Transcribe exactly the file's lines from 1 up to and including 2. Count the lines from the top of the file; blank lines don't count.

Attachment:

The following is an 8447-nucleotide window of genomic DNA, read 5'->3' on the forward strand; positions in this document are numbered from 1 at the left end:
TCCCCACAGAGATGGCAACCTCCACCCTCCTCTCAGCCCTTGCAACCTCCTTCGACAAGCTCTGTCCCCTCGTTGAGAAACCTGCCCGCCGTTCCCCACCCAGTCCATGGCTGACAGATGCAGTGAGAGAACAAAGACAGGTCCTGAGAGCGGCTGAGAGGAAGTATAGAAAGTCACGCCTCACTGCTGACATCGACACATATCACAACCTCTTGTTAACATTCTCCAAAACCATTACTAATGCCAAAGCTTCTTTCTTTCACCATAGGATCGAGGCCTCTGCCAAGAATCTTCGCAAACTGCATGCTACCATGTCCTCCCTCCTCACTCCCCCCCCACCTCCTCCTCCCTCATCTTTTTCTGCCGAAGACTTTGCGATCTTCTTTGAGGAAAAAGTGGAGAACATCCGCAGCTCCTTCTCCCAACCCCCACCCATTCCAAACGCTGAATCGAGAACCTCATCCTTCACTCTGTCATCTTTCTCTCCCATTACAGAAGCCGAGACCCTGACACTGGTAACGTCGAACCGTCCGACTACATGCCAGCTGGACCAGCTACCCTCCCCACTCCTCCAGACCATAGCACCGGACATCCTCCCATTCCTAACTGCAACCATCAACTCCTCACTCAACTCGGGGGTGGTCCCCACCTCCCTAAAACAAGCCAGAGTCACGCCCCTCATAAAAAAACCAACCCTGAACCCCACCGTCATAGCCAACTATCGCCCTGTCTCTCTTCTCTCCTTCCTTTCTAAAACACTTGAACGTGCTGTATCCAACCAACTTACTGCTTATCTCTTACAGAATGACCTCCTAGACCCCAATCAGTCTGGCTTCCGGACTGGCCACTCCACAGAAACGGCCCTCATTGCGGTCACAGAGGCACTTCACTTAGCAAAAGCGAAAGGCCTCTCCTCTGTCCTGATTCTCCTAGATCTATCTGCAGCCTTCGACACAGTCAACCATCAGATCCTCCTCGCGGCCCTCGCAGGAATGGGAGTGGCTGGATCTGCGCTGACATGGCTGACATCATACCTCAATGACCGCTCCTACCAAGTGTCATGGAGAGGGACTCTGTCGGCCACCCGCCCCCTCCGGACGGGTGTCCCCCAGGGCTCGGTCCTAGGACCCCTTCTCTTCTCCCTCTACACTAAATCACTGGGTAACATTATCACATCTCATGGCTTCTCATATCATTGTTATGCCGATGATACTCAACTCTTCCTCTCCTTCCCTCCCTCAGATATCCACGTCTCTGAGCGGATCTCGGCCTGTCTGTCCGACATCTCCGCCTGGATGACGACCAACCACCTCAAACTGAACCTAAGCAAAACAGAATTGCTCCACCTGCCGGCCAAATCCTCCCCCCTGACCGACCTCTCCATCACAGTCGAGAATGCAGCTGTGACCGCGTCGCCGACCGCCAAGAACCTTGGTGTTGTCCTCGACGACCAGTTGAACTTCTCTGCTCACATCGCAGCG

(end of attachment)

The following is an 8447-nucleotide window of genomic DNA, read 5'->3' on the forward strand; positions in this document are numbered from 1 at the left end:
TCCCCACAGAGATGGCAACCTCCACCCTCCTCTCAGCCCTTGCAACCTCCTTCGACAAGCTCTGTCCCCTCGTTGAGAAACCTGCCCGCCGTTCCCCACCCAGTCCATGGCTGACAGATGCAGTGAGAGAACAAAGACAGGTCCTGAGAGCGGCTGAGAGGAAGTATAGAAAGTCACGCCTCACTGCTGACATCGACACATATCACAACCTCTTGTTAACATTCTCCAAAACCATTACTAATGCCAAAGCTTCTTTCTTTCACCATAGGATCGAGGCCTCTGCCAAGAATCTTCGCAAACTGCATGCTACCATGTCCTCCCTCCTCACTCCCCCCCCACCTCCTCCTCCCTCATCTTTTTCTGCCGAAGACTTTGCGATCTTCTTTGAGGAAAAAGTGGAGAACATCCGCAGCTCCTTCTCCCAACCCCCACCCATTCCAAACGCTGAATCGAGAACCTCATCCTTCACTCTGTCATCTTTCTCTCCCATTACAGAAGCCGAGACCCTGACACTGGTAACGTCGAACCGTCCGACTACATGCCAGCTGGACCAGCTACCCTCCCCACTCCTCCAGACCATAGCACCGGACATCCTCCCATTCCTAACTGCAACCATCAACTCCTCACTCAACTCGGGGGTGGTCCCCACCTCCCTAAAACAAGCCAGAGTCACGCCCCTCATAAAAAAACCAACCCTGAACCCCACCGTCATAGCCAACTATCGCCCTGTCTCTCTTCTCTCCTTCCTTTCTAAAACACTTGAACGTGCTGTATCCAACCAACTTACTGCTTATCTCTTACAGAATGACCTCCTAGACCCCAATCAGTCTGGCTTCCGGACTGGCCACTCCACAGAAACGGCCCTCATTGCGGTCACAGAGGCACTTCACTTAGCAAAAGCGAAAGGCCTCTCCTCTGTCCTGATTCTCCTAGATCTATCTGCAGCCTTCGACACAGTCAACCATCAGATCCTCCTCGCGGCCCTCGCAGGAATGGGAGTGGCTGGATCTGCGCTGACATGGCTGACATCATACCTCAATGACCGCTCCTACCAAGTGTCATGGAGAGGGACTCTGTCGGCCACCCGCCCCCTCCGGACGGGTGTCCCCCAGGGCTCGGTCCTAGGACCCCTTCTCTTCTCCCTCTACACTAAATCACTGGGTAACATTATCACATCTCATGGCTTCTCATATCATTGTTATGCCGATGATACTCAACTCTTCCTCTCCTTCCCTCCCTCAGATATCCACGTCTCTGAGCGGATCTCGGCCTGTCTGTCCGACATCTCCGCCTGGATGACGACCAACCACCTCAAACTGAACCTAAGCAAAACAGAATTGCTCCACCTGCCGGCCAAATCCTCCCCCCTGACCGACCTCTCCATCACAGTCGAGAATGCAGCTGTGACCGCGTCGCCGACCGCCAAGAACCTTGGTGTTGTCCTCGACGACCAGTTGAACTTCTCTGCTCACATCGCAGCG